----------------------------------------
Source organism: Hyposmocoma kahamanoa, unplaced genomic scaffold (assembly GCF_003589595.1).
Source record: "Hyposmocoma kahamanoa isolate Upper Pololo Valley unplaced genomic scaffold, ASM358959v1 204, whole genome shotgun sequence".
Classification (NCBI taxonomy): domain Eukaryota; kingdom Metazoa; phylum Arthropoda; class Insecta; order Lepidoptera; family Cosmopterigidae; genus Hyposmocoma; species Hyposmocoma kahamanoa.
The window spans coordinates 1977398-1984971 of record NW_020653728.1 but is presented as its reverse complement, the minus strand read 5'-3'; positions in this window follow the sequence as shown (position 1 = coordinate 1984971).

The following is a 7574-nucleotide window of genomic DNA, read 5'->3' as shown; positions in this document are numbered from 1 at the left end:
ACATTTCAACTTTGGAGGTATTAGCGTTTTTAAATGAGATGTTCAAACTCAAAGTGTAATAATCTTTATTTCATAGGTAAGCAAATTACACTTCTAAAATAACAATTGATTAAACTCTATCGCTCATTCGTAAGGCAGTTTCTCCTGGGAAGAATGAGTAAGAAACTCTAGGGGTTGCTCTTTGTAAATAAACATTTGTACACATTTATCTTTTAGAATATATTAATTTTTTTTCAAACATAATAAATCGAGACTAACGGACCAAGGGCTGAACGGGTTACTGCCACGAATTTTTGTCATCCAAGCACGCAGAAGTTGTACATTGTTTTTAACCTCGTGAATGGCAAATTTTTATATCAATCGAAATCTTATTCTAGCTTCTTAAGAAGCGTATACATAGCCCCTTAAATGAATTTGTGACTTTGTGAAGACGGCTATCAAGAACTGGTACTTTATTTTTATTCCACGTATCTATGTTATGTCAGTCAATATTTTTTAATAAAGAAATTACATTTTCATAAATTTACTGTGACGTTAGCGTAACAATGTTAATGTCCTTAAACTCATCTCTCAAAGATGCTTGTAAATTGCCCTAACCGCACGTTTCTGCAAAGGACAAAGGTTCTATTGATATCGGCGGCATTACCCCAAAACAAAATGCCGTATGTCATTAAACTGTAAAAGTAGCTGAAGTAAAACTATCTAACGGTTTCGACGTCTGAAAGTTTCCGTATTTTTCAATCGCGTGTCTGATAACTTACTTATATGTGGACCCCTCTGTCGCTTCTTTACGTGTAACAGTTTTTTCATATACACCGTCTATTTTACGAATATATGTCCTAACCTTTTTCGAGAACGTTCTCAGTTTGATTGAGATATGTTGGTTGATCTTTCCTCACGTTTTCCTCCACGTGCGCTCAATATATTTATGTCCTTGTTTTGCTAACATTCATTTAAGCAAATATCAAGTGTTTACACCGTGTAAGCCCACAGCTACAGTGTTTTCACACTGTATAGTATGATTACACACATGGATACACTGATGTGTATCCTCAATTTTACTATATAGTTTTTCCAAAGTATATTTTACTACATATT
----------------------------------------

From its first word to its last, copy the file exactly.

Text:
Source organism: Hyposmocoma kahamanoa, unplaced genomic scaffold (assembly GCF_003589595.1).
Source record: "Hyposmocoma kahamanoa isolate Upper Pololo Valley unplaced genomic scaffold, ASM358959v1 204, whole genome shotgun sequence".
Classification (NCBI taxonomy): domain Eukaryota; kingdom Metazoa; phylum Arthropoda; class Insecta; order Lepidoptera; family Cosmopterigidae; genus Hyposmocoma; species Hyposmocoma kahamanoa.
The window spans coordinates 1977398-1984971 of record NW_020653728.1 but is presented as its reverse complement, the minus strand read 5'-3'; positions in this window follow the sequence as shown (position 1 = coordinate 1984971).

The following is a 7574-nucleotide window of genomic DNA, read 5'->3' as shown; positions in this document are numbered from 1 at the left end:
ACATTTCAACTTTGGAGGTATTAGCGTTTTTAAATGAGATGTTCAAACTCAAAGTGTAATAATCTTTATTTCATAGGTAAGCAAATTACACTTCTAAAATAACAATTGATTAAACTCTATCGCTCATTCGTAAGGCAGTTTCTCCTGGGAAGAATGAGTAAGAAACTCTAGGGGTTGCTCTTTGTAAATAAACATTTGTACACATTTATCTTTTAGAATATATTAATTTTTTTTCAAACATAATAAATCGAGACTAACGGACCAAGGGCTGAACGGGTTACTGCCACGAATTTTTGTCATCCAAGCACGCAGAAGTTGTACATTGTTTTTAACCTCGTGAATGGCAAATTTTTATATCAATCGAAATCTTATTCTAGCTTCTTAAGAAGCGTATACATAGCCCCTTAAATGAATTTGTGACTTTGTGAAGACGGCTATCAAGAACTGGTACTTTATTTTTATTCCACGTATCTATGTTATGTCAGTCAATATTTTTTAATAAAGAAATTACATTTTCATAAATTTACTGTGACGTTAGCGTAACAATGTTAATGTCCTTAAACTCATCTCTCAAAGATGCTTGTAAATTGCCCTAACCGCACGTTTCTGCAAAGGACAAAGGTTCTATTGATATCGGCGGCATTACCCCAAAACAAAATGCCGTATGTCATTAAACTGTAAAAGTAGCTGAAGTAAAACTATCTAACGGTTTCGACGTCTGAAAGTTTCCGTATTTTTCAATCGCGTGTCTGATAACTTACTTATATGTGGACCCCTCTGTCGCTTCTTTACGTGTAACAGTTTTTTCATATACACCGTCTATTTTACGAATATATGTCCTAACCTTTTTCGAGAACGTTCTCAGTTTGATTGAGATATGTTGGTTGATCTTTCCTCACGTTTTCCTCCACGTGCGCTCAATATATTTATGTCCTTGTTTTGCTAACATTCATTTAAGCAAATATCAAGTGTTTACACCGTGTAAGCCCACAGCTACAGTGTTTTCACACTGTATAGTATGATTACACACATGGATACACTGATGTGTATCCTCAATTTTACTATATAGTTTTTCCAAAGTATATTTTACTACATATT